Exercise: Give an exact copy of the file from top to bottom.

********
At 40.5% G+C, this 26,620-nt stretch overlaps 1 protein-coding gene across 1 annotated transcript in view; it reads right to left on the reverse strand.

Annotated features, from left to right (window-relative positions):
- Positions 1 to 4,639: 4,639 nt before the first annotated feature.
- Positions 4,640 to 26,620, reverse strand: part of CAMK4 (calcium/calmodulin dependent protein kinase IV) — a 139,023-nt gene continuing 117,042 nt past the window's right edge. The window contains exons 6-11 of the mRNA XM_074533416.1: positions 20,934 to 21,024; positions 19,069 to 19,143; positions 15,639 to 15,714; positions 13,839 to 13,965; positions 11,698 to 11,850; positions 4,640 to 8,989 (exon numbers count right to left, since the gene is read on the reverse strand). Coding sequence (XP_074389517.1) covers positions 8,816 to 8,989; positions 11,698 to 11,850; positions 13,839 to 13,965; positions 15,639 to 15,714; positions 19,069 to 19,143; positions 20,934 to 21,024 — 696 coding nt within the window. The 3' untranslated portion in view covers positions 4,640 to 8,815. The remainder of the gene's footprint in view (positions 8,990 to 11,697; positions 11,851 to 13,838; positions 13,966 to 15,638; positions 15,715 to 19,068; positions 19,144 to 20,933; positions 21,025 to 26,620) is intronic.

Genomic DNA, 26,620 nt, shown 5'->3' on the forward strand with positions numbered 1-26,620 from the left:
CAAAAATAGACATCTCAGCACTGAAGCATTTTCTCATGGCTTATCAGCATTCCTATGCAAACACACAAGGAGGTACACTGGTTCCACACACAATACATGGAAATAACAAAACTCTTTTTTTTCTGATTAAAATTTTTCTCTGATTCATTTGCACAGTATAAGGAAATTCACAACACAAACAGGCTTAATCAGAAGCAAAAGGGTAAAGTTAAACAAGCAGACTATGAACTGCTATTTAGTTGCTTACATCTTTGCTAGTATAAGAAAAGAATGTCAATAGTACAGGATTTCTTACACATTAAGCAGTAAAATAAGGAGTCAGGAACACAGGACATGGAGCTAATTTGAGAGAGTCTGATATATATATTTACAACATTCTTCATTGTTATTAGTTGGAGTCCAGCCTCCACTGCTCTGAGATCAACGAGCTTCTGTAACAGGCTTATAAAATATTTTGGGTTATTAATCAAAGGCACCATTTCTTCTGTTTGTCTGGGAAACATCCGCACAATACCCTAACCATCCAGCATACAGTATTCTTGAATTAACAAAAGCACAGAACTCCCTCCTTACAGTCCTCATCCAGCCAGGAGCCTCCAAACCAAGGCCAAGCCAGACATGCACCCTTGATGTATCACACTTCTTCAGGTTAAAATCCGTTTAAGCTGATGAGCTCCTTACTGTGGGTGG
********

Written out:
At 40.5% G+C, this 26,620-nt stretch overlaps 1 protein-coding gene across 1 annotated transcript in view; it reads right to left on the reverse strand.

Annotated features, from left to right (window-relative positions):
- Positions 1 to 4,639: 4,639 nt before the first annotated feature.
- Positions 4,640 to 26,620, reverse strand: part of CAMK4 (calcium/calmodulin dependent protein kinase IV) — a 139,023-nt gene continuing 117,042 nt past the window's right edge. The window contains exons 6-11 of the mRNA XM_074533416.1: positions 20,934 to 21,024; positions 19,069 to 19,143; positions 15,639 to 15,714; positions 13,839 to 13,965; positions 11,698 to 11,850; positions 4,640 to 8,989 (exon numbers count right to left, since the gene is read on the reverse strand). Coding sequence (XP_074389517.1) covers positions 8,816 to 8,989; positions 11,698 to 11,850; positions 13,839 to 13,965; positions 15,639 to 15,714; positions 19,069 to 19,143; positions 20,934 to 21,024 — 696 coding nt within the window. The 3' untranslated portion in view covers positions 4,640 to 8,815. The remainder of the gene's footprint in view (positions 8,990 to 11,697; positions 11,851 to 13,838; positions 13,966 to 15,638; positions 15,715 to 19,068; positions 19,144 to 20,933; positions 21,025 to 26,620) is intronic.

Genomic DNA, 26,620 nt, shown 5'->3' on the forward strand with positions numbered 1-26,620 from the left:
CAAAAATAGACATCTCAGCACTGAAGCATTTTCTCATGGCTTATCAGCATTCCTATGCAAACACACAAGGAGGTACACTGGTTCCACACACAATACATGGAAATAACAAAACTCTTTTTTTTCTGATTAAAATTTTTCTCTGATTCATTTGCACAGTATAAGGAAATTCACAACACAAACAGGCTTAATCAGAAGCAAAAGGGTAAAGTTAAACAAGCAGACTATGAACTGCTATTTAGTTGCTTACATCTTTGCTAGTATAAGAAAAGAATGTCAATAGTACAGGATTTCTTACACATTAAGCAGTAAAATAAGGAGTCAGGAACACAGGACATGGAGCTAATTTGAGAGAGTCTGATATATATATTTACAACATTCTTCATTGTTATTAGTTGGAGTCCAGCCTCCACTGCTCTGAGATCAACGAGCTTCTGTAACAGGCTTATAAAATATTTTGGGTTATTAATCAAAGGCACCATTTCTTCTGTTTGTCTGGGAAACATCCGCACAATACCCTAACCATCCAGCATACAGTATTCTTGAATTAACAAAAGCACAGAACTCCCTCCTTACAGTCCTCATCCAGCCAGGAGCCTCCAAACCAAGGCCAAGCCAGACATGCACCCTTGATGTATCACACTTCTTCAGGTTAAAATCCGTTTAAGCTGATGAGCTCCTTACTGTGGGTGG